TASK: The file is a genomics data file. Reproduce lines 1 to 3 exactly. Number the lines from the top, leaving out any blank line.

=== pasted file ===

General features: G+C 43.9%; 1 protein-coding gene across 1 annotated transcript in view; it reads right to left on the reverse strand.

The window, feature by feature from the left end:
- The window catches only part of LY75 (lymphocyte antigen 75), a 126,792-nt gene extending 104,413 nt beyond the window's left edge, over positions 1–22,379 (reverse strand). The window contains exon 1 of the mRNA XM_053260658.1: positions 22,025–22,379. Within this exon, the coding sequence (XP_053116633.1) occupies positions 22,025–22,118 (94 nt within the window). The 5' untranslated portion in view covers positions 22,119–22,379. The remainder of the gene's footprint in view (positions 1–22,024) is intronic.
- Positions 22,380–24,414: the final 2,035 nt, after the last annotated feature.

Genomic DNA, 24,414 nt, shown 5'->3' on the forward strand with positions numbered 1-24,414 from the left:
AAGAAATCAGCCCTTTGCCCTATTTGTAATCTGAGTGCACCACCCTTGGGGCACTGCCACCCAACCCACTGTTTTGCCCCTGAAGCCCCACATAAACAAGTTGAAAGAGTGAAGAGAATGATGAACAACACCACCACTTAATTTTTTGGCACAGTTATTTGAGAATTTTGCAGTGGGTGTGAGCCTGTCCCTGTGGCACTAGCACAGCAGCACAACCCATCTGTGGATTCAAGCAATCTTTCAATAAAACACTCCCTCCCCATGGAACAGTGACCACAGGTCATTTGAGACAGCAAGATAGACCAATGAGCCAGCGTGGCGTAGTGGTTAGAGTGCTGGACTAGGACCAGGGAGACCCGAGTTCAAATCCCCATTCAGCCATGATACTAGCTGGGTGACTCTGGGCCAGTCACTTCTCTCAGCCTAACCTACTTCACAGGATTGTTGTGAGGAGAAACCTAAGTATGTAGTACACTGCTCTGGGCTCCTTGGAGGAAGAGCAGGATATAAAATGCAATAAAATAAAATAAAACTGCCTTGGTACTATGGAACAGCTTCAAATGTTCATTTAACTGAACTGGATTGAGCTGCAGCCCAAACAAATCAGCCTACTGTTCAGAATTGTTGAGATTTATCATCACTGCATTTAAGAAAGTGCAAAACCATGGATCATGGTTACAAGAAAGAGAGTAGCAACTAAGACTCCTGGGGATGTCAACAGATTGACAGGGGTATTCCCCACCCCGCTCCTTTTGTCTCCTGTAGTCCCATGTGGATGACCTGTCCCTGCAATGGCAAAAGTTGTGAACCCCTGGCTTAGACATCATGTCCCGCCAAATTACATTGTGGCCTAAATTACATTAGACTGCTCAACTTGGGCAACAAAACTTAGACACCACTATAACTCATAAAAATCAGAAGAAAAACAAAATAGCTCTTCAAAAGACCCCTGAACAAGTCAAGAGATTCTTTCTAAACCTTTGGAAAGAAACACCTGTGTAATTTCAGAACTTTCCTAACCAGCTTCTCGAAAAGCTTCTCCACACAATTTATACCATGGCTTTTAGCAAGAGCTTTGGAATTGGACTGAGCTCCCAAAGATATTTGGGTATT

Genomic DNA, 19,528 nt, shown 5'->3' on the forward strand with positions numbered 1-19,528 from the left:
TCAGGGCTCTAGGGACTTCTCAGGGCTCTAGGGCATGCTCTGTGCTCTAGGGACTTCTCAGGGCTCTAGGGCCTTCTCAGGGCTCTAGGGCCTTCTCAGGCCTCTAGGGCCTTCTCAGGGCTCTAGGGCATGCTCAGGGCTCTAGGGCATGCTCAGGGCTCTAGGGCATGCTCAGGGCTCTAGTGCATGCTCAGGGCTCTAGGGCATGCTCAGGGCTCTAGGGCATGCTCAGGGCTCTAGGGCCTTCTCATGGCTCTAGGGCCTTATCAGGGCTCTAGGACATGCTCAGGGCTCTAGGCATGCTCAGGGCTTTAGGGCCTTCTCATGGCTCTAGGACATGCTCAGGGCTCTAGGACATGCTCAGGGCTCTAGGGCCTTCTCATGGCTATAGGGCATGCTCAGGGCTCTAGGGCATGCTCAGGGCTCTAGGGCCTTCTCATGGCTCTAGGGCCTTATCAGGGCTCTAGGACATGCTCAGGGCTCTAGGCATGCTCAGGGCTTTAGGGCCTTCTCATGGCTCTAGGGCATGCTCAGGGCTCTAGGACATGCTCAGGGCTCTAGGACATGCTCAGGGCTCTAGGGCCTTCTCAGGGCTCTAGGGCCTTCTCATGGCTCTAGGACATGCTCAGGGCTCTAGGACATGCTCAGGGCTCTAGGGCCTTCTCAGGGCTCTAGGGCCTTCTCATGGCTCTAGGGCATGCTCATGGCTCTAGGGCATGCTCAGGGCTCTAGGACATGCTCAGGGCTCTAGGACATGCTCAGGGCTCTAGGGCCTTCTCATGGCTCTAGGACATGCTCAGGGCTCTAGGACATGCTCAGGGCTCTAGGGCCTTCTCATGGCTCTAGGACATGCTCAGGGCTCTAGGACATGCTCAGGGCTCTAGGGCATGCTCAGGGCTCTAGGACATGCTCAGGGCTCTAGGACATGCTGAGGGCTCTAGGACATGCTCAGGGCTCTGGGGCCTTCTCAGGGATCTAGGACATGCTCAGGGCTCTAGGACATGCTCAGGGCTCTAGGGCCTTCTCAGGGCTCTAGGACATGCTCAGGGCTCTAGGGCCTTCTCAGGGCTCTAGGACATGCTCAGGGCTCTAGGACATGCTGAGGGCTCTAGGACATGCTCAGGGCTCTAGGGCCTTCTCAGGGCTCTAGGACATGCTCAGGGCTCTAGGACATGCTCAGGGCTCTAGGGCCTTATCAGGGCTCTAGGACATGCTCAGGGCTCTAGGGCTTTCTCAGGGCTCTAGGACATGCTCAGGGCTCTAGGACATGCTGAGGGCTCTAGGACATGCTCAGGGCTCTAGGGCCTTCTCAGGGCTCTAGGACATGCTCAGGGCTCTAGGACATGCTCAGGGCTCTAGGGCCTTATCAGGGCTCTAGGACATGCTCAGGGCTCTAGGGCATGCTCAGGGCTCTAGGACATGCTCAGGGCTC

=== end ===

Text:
General features: G+C 43.9%; 1 protein-coding gene across 1 annotated transcript in view; it reads right to left on the reverse strand.

The window, feature by feature from the left end:
- The window catches only part of LY75 (lymphocyte antigen 75), a 126,792-nt gene extending 104,413 nt beyond the window's left edge, over positions 1–22,379 (reverse strand). The window contains exon 1 of the mRNA XM_053260658.1: positions 22,025–22,379. Within this exon, the coding sequence (XP_053116633.1) occupies positions 22,025–22,118 (94 nt within the window). The 5' untranslated portion in view covers positions 22,119–22,379. The remainder of the gene's footprint in view (positions 1–22,024) is intronic.